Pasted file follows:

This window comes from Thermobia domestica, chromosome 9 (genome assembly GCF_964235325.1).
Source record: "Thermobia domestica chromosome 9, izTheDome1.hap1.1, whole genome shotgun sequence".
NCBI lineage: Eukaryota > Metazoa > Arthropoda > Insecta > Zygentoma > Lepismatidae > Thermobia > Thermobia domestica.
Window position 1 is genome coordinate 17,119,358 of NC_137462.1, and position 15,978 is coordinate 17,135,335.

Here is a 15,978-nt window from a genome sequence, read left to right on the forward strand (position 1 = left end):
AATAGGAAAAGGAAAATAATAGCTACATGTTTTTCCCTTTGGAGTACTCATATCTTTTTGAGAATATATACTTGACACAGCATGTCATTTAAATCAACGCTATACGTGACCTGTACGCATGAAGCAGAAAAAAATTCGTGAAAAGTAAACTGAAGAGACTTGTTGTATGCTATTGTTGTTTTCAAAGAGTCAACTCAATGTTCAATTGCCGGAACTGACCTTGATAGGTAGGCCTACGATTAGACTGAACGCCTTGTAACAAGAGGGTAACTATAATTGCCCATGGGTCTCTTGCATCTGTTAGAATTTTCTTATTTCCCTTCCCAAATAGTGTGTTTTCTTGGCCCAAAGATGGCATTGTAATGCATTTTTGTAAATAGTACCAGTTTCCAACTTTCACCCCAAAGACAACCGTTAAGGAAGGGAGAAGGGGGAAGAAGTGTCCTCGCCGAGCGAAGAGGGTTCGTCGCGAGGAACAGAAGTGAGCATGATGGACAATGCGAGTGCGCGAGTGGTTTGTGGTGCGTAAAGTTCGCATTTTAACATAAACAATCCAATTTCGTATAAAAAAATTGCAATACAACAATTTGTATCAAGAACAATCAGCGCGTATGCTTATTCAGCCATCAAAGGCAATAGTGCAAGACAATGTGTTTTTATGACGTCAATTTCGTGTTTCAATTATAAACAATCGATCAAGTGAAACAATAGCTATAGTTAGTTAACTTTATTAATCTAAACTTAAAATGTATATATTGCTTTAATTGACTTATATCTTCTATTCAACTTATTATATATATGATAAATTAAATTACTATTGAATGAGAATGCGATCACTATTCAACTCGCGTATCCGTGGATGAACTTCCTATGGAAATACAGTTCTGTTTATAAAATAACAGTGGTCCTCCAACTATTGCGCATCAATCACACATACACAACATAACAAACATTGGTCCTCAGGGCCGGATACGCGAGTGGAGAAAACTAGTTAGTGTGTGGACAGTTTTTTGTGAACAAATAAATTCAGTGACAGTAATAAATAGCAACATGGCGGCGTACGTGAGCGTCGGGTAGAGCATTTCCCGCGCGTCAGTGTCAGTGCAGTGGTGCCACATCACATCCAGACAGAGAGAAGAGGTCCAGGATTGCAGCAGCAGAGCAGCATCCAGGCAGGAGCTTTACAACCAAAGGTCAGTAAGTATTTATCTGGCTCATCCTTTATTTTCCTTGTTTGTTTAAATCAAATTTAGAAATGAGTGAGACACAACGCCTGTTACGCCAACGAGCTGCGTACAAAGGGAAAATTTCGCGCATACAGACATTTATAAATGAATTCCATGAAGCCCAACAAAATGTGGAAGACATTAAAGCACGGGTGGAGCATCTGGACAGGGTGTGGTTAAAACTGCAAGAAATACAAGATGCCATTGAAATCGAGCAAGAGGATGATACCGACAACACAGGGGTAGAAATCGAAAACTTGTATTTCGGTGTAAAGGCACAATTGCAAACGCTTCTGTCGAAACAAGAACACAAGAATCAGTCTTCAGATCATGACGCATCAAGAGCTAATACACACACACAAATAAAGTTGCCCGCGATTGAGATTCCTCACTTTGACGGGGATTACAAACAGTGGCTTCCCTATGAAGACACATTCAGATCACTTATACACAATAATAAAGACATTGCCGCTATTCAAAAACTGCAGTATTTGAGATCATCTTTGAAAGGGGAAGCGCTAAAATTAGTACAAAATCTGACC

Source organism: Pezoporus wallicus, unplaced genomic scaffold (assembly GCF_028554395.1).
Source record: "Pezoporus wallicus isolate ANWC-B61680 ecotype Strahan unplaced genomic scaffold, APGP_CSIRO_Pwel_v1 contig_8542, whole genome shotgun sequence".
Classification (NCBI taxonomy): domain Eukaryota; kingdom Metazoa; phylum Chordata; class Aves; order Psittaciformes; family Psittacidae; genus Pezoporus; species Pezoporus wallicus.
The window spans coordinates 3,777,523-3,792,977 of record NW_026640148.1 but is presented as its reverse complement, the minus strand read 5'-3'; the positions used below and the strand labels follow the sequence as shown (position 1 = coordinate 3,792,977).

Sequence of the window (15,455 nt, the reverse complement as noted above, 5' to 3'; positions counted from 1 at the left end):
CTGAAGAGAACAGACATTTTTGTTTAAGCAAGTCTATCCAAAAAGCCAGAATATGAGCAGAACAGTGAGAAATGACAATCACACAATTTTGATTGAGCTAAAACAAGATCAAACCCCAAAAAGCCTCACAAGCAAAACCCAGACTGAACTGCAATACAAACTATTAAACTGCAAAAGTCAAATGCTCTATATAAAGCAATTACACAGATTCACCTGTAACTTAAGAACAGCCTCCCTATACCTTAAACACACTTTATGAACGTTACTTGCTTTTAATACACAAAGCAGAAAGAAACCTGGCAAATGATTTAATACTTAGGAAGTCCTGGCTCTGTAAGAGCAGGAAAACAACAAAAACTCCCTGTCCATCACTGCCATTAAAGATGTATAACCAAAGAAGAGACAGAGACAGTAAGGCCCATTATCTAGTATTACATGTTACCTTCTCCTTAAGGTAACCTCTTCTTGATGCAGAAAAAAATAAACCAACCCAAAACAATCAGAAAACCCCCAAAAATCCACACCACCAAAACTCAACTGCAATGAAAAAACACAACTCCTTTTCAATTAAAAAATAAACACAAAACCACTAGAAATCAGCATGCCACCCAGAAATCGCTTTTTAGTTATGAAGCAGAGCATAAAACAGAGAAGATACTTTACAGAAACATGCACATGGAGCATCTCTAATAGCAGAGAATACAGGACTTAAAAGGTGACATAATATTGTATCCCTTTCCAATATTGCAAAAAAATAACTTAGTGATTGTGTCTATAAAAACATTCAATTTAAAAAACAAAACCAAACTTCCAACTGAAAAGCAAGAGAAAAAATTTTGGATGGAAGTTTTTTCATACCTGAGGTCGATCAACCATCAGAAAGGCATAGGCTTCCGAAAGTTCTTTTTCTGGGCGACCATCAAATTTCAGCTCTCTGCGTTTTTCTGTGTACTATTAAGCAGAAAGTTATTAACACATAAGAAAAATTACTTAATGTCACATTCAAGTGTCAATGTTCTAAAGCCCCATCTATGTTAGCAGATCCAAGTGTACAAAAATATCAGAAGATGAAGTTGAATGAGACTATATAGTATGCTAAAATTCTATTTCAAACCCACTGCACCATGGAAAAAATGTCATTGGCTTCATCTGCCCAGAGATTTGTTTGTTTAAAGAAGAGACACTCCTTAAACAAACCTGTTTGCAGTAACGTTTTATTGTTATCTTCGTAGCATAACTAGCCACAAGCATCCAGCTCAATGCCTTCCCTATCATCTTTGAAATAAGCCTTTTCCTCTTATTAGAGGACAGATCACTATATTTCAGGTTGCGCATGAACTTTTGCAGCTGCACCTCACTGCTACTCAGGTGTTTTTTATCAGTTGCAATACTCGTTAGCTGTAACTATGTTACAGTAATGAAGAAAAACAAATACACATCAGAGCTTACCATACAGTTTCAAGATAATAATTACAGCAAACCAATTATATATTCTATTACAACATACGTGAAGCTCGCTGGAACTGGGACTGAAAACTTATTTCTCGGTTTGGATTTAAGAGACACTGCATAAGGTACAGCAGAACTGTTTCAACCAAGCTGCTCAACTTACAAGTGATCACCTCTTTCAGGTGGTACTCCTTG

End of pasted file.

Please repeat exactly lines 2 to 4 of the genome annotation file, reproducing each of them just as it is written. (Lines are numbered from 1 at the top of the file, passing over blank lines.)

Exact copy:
Source record: "Thermobia domestica chromosome 9, izTheDome1.hap1.1, whole genome shotgun sequence".
NCBI lineage: Eukaryota > Metazoa > Arthropoda > Insecta > Zygentoma > Lepismatidae > Thermobia > Thermobia domestica.
Window position 1 is genome coordinate 17,119,358 of NC_137462.1, and position 15,978 is coordinate 17,135,335.